Thursday, September 15, 2005

Keeping with the autumn/nature theme this week, I would like to share with you the following article that will be published in LAKESTYLE magazine in the coming weeks:

Sunny Days and Cool Nights by Lee Hoedl

It happens to be the second most asked question by children, bested only by the more frequently asked question, “Why is the sky blue?” Why and how do autumn leaves change color? It was this arboreal inquiry posed to me on a late autumn afternoon by my then six-year-old son Leo. Why and how do autumn leaves change color? What a wonderful conversation to have between a parent and a child; the glorious exploration and discovery of the seasons’ change! So there we sat, amidst a heaping pile of autumn’s dressing… and we wondered. Ultimately our discussion and exploration would not only make us a little more appreciative of the biological miracle and mystery of autumn, but it would also serve as a poignant reminder to me of the blessings of Life’s connection during our

Sunny Days and Cool Nights

It is no easy task to fully explain to any child the annual symphonic dance between pigment and environment which results in the glorious autumn canopy. So please bear with me as I attempt to reconstruct our conversation concerning this magical process. It went something like this:

“Dad, why and how do fall leaves turn color?”

“That’s a great question to ask and a difficult one to answer. Do you want the simple answer or the more complicated answer?”

“Whichever one you think I’ll understand, Dad… maybe do a little of both?”

“Well Leo, the why is the simple answer. Most people think that leaves change color and fall begins because of a quick and early winter frost. A frost is when the temperature reaches near or below freezing. But many leaves begin to turn color before there are any frosts. The leaves change color because of a chemical process that occurs as the seasons change; the days get shorter and shorter and there is less sunlight for trees to receive their nourishment. Now here is where it gets more complicated. Are you ready for the how leaves change color?”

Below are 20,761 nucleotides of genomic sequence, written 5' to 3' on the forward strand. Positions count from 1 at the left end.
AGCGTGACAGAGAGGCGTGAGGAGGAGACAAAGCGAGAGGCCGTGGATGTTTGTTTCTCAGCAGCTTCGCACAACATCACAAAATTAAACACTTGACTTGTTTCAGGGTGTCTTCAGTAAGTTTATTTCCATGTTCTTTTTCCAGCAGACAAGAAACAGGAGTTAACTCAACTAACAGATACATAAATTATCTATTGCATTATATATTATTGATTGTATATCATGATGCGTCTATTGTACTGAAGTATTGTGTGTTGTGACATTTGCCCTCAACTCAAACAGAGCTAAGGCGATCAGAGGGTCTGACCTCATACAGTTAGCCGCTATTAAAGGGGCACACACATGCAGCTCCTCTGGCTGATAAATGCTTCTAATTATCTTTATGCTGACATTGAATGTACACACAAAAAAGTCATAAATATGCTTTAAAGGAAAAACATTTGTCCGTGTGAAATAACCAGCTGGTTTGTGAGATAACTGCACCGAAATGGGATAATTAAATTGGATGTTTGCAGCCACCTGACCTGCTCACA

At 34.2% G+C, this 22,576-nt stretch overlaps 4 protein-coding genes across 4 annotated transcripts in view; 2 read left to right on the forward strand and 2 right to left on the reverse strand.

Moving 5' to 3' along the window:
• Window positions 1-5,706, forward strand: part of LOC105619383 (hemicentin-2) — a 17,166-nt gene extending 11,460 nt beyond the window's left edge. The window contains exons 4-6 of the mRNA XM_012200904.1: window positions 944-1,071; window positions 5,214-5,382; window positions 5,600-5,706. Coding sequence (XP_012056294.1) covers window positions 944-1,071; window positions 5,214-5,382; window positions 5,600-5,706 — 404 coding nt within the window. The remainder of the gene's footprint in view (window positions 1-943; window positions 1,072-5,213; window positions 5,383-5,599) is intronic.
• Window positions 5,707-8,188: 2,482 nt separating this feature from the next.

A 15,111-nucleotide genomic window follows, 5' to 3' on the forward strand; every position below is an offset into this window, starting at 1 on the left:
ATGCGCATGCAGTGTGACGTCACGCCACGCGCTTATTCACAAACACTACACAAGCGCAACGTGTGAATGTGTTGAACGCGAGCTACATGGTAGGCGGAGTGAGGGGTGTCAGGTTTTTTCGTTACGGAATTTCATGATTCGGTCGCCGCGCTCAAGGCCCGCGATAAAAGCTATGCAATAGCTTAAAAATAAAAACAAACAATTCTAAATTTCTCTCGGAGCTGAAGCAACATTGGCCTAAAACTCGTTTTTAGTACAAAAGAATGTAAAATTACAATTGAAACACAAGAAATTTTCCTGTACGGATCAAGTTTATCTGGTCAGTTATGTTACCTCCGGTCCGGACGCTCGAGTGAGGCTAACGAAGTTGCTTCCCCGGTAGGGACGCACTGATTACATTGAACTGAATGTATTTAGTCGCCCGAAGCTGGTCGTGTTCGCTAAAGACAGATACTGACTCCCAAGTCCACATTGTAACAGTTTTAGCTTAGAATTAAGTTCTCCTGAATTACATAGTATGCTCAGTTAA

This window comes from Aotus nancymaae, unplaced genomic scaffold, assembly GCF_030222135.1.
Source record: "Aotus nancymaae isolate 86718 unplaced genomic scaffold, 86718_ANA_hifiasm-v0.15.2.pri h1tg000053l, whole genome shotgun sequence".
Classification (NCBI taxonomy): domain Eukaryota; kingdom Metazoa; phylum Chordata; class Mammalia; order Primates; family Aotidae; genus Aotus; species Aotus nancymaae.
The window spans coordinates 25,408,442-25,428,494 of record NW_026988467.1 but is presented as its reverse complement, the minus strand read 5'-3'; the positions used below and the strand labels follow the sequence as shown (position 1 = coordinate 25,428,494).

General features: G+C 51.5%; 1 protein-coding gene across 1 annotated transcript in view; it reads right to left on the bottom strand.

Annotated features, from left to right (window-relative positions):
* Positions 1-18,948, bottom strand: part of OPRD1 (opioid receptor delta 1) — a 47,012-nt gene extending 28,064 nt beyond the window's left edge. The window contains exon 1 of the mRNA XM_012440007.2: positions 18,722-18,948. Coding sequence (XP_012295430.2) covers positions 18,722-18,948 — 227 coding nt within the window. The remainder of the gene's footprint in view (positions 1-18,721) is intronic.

“I think so, Dad, but I might have to ask you again later for the answer.”

“Fair enough, Leo. As the days shorten and the nights get cooler, a chemical clock kicks in and releases a hormone that slows the sap flow to and from each leaf on every tree. Eventually, each leaf is sealed off from the branch and the green chlorophyll – the pigment that gives leaves their basic green color - fades away to reveal other pigments that provide such bright fall colors. The other two prominent pigments are carotenoids and anthocyanins. Carotenoids are the pigments which produce yellow, orange and brown colors in things like corn, carrots and bananas. Anthocyanins are the pigments that produce red and maroon colors in familiar things like apples, grapes, cherries, strawberries and plums. When the green chlorophyll starts to disappear, you then begin to witness the wonderful yellows, reds, oranges and browns of autumn. Are you still with me, Leo?”

“I think so. So leaves change color because they know that winter is coming soon?”

“In a way, Leo, yes. It’s Nature’s way of beginning to store food for the long winter ahead. So it shuts down all of its machinery and prepares to go to sleep for nine months.”

“How come this fall is not very pretty, Dad? Where’s all the colors?”

“Another great question, Leo. You see the most spectacular color displays in autumn are when we have a number of days that are warm and sunny and the nights are cool and crisp. The nights can be around 45 degrees Fahrenheit, but they can’t be freezing. When the temperature reaches freezing, there is a frost and this can cause the leaves to wither more quickly and drop to the ground.”